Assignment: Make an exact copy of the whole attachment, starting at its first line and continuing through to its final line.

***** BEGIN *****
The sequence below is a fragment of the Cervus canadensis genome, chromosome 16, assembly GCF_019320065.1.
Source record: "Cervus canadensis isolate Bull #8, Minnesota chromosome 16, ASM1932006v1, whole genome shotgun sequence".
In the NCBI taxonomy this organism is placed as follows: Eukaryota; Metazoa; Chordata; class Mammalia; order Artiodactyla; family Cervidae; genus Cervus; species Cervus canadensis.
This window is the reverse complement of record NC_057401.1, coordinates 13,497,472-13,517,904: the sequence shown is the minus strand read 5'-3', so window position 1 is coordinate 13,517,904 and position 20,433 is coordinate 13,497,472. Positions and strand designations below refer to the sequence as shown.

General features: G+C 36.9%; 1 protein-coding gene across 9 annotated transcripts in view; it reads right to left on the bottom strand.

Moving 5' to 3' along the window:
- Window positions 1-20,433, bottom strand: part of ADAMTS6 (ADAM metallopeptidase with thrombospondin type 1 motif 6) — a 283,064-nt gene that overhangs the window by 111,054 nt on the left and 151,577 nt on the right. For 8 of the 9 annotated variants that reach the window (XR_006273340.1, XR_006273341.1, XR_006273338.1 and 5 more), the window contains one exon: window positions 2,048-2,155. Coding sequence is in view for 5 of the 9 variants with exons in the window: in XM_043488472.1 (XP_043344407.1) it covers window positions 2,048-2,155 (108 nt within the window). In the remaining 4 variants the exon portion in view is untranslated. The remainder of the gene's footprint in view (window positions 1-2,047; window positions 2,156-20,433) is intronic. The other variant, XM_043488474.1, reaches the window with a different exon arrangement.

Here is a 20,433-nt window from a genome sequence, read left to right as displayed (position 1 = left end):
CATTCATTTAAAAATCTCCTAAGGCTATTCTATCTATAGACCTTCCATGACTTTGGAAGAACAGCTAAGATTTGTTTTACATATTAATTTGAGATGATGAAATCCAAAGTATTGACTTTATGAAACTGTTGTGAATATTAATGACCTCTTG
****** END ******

The sequence below is a fragment of the Cervus canadensis genome, chromosome 16, assembly GCF_019320065.1.
Source record: "Cervus canadensis isolate Bull #8, Minnesota chromosome 16, ASM1932006v1, whole genome shotgun sequence".
In the NCBI taxonomy this organism is placed as follows: Eukaryota; Metazoa; Chordata; class Mammalia; order Artiodactyla; family Cervidae; genus Cervus; species Cervus canadensis.
This window is the reverse complement of record NC_057401.1, coordinates 13,497,472-13,517,904: the sequence shown is the minus strand read 5'-3', so window position 1 is coordinate 13,517,904 and position 20,433 is coordinate 13,497,472. Positions and strand designations below refer to the sequence as shown.

General features: G+C 36.9%; 1 protein-coding gene across 9 annotated transcripts in view; it reads right to left on the bottom strand.

Moving 5' to 3' along the window:
- Window positions 1-20,433, bottom strand: part of ADAMTS6 (ADAM metallopeptidase with thrombospondin type 1 motif 6) — a 283,064-nt gene that overhangs the window by 111,054 nt on the left and 151,577 nt on the right. For 8 of the 9 annotated variants that reach the window (XR_006273340.1, XR_006273341.1, XR_006273338.1 and 5 more), the window contains one exon: window positions 2,048-2,155. Coding sequence is in view for 5 of the 9 variants with exons in the window: in XM_043488472.1 (XP_043344407.1) it covers window positions 2,048-2,155 (108 nt within the window). In the remaining 4 variants the exon portion in view is untranslated. The remainder of the gene's footprint in view (window positions 1-2,047; window positions 2,156-20,433) is intronic. The other variant, XM_043488474.1, reaches the window with a different exon arrangement.

Here is a 20,433-nt window from a genome sequence, read left to right as displayed (position 1 = left end):
CATTCATTTAAAAATCTCCTAAGGCTATTCTATCTATAGACCTTCCATGACTTTGGAAGAACAGCTAAGATTTGTTTTACATATTAATTTGAGATGATGAAATCCAAAGTATTGACTTTATGAAACTGTTGTGAATATTAATGACCTCTTG